Juniperus communis is a species in the genus Juniperus, in the family Cupressaceae. It has the largest range of any woody plant, throughout the cool temperate Northern Hemisphere from the Arctic south in mountains to around 30°N latitude in North America, Europe and Asia. Juniperus communis is a shrub or small coniferous evergreen tree, very variable and often a low spreading shrub, but occasionally reaching 10 m tall. It has needle-like green leaves in whorls of three, is dioecious, with male and female cones on separate plants, which are wind pollinated. The seed cones are berry-like, green ripening in 18 months to purple-black with a blue waxy coating; they are spherical, 4–12 mm diameter. The seeds are dispersed when birds eat the cones, digesting the fleshy scales and passing the hard seeds in their droppings. Juniperus communis’ wood is valued for its long lasting and pleasant aroma, very decorative natural structure of wood (growth rings) as well as good physical properties of wood due to slow growth rate of juniper and resulting dense and strong wood. According to the old tradition, on Easter Monday Kashubian (Northern Poland) boys chase girls whipping their legs gently with juniper twigs. This is to bring good fortune in love to the chased girls. Its astringent blue-black seed cones, commonly known as “juniper berries”, are too bitter to eat raw and are usually sold dried and used to flavour meats, sauces, and stuffings. The cones are used to flavour certain beers and gin (the word “gin” derives from an Old French word meaning “juniper”). Traditionally Juniper berries have long been used as medicine by many cultures including the Navajo people due to its antiseptic and healing properties. In Germany juniper was called the German Sandarac and used as an incense fragrance, similarly in many other parts of the world.
Katerina Fotinaki (GR, 1979) studied classical literature at the University of Athens and vocal technique at the Institute of Vocal Arts, with baryton Spyros Sakkas. She is the artistic director of many projects in Greece and received many prizes in composition contests. She moved to Paris in 2006, invited by the composer Angelique Ionatos and creates 3 different shows with her as well as a CD/DVD of their duet. She was a resident of “Cité des Arts” for many years. In 2011 she wins the 1st prize for the National Songwriting Contest in Athens, and begins her solo discographic career with the disc Tzitzikia (Accords Croisés/Harmonia Mundi) that was received with great enthusiasm by the French press (a fff-valuation of Télérama Music Magazine, 4th best disc of the year 2014 according to Le Monde). In addition to Greek music and poetry, Katerina Fotinaki studied contemporary music with composer Bernard Cavanna at the Gennevilliers Conservatory. Since 2014 she is teaching at the National Theater of Northern Greece.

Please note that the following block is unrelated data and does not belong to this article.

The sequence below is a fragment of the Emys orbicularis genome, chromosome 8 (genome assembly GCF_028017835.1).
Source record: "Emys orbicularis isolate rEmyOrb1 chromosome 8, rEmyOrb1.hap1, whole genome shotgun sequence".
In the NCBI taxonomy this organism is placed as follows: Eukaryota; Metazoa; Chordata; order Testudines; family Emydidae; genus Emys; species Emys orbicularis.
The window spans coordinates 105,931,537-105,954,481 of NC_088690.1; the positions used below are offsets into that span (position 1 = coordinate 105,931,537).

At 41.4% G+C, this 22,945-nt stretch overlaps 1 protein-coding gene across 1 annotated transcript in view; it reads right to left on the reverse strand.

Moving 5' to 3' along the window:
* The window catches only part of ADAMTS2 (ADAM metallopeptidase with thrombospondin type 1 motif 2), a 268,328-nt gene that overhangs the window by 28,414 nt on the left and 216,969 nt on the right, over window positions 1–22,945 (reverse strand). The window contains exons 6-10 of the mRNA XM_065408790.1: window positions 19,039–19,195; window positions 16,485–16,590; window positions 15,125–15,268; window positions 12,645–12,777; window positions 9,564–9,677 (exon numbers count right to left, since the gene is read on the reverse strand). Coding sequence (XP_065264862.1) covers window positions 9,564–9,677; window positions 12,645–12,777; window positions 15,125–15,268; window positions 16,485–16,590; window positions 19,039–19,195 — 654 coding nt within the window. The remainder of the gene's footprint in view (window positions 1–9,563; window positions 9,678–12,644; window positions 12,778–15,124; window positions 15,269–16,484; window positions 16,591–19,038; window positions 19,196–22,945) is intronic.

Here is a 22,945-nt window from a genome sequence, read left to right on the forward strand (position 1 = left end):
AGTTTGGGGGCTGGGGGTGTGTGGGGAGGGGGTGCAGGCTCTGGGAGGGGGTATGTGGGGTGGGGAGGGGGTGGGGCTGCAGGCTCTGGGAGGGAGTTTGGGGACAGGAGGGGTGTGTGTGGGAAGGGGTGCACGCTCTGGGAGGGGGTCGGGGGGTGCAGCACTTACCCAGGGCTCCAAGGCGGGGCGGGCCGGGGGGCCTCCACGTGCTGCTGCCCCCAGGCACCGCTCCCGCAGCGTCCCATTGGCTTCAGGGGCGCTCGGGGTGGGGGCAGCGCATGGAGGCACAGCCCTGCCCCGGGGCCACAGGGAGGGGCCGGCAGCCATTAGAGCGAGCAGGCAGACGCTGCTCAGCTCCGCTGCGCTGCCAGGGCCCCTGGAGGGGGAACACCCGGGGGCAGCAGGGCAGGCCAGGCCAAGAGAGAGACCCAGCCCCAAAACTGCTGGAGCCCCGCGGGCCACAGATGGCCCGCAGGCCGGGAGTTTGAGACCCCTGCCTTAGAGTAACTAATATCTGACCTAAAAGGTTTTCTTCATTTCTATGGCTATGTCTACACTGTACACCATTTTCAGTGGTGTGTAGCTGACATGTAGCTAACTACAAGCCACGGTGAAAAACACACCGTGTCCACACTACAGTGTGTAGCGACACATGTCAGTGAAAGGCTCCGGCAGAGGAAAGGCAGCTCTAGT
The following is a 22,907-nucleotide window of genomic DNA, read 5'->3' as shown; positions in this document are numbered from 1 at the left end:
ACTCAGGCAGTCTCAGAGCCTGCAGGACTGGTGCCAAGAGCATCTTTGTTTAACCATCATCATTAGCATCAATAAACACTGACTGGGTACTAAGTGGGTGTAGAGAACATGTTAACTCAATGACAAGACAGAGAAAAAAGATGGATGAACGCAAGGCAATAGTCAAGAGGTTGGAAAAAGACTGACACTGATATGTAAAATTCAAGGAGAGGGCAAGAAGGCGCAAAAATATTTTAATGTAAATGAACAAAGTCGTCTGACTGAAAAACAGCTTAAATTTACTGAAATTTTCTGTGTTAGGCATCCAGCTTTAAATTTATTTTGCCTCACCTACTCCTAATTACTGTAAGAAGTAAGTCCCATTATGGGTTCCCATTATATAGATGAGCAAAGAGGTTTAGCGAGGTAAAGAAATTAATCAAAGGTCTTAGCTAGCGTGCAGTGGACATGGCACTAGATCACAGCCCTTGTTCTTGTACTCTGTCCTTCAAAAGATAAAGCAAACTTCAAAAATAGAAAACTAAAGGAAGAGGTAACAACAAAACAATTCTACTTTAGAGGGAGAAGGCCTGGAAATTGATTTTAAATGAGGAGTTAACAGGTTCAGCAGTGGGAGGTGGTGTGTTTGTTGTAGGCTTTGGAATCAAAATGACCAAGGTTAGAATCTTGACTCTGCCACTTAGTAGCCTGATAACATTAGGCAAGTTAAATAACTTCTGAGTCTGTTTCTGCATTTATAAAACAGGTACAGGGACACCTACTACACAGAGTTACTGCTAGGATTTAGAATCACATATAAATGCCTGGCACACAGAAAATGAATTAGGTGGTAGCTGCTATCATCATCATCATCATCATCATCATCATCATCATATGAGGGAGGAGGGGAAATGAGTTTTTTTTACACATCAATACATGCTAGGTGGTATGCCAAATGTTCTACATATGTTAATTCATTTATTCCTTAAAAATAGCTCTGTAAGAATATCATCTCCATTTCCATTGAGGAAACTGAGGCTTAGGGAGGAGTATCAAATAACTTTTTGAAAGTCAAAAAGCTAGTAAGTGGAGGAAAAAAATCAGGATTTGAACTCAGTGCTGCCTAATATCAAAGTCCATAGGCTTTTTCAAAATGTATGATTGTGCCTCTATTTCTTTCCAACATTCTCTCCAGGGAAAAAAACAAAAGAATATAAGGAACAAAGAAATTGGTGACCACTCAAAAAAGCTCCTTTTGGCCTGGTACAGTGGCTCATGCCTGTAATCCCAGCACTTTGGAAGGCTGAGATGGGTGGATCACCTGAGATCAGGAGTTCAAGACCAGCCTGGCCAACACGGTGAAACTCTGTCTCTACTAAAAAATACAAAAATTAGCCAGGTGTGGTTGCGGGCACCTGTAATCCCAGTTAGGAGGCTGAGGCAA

Hayden Chisholm (born 1975) is a New Zealand saxophonist and composer. After studying in Cologne with a DAAD scholarship he continued his music studies in Japan in India. In 1995 he developed a radical new microtonal system he termed “split scales” for saxophone which he revealed on his debut solo CD “Circe”. Since then his compositions have been recorded by BBC and WDR radios and he has toured and recorded extensively with the likes of Root70, WDR Big Band, Musikfabrik Ensemble, and David Sylvian. He has created music for several Rebecca Horn installations as well as composing scores for her films. He has taught at Universities throughout the world and gives yearly master classes in Greece. He curates the annual Plushmusic festival in Cologne and Bremen. In 2013 he released the 13 Box Set “13 Views of the Heart’s Cargo” and received the German SWR Jazz Prize.
Thimios Atzakas was born in 1971 in Thessaloniki. He studied classical guitar with Costas Cotsiolis, Hubert Käppel and Carlo Marchione. He also studied Oud and modal music by Ziad Radjab, Behnam Manadjedi and Ross Daly. He is a graduate of the New Conservatory of Thessaloniki, the Music College of Cologne and the Leipzig University of Music and Theater. In 2013, he finished his doctoral thesis on the topic “People oft he Wood – The art of Oud from the outskirts of eastern music world to the contemporary Greek urban culture” at the University of the Aegean. From 1998 to 2004 he lived in Berlin. Over the last 10 years, his artistic focus has been on playing and exploring the Oud and modal Middle Eastern musical traditions, as well as composition and improvisation. He is also active as an interpreter of classical and contemporary music. He founded several ensembles, including the Armos Ensemble, the Tropos Quartet Berlin, and the Ensemble ΣΩΜΑ together with Antonis Anissegos. Since 2010 he is a member of the ensemble Ex Silentio, which specializes in music of the Middle Ages and the Renaissance. Since 2005, he has taught oud and ensembles in traditional Greek music at the Department of Music and Science of the University of Macedonia. Since 2006 he is organizer and artistic director of the international summer course “Music Village” (www.music-village.gr), which has been held annually for 2 weeks in Agios Lavrentios, Pilio.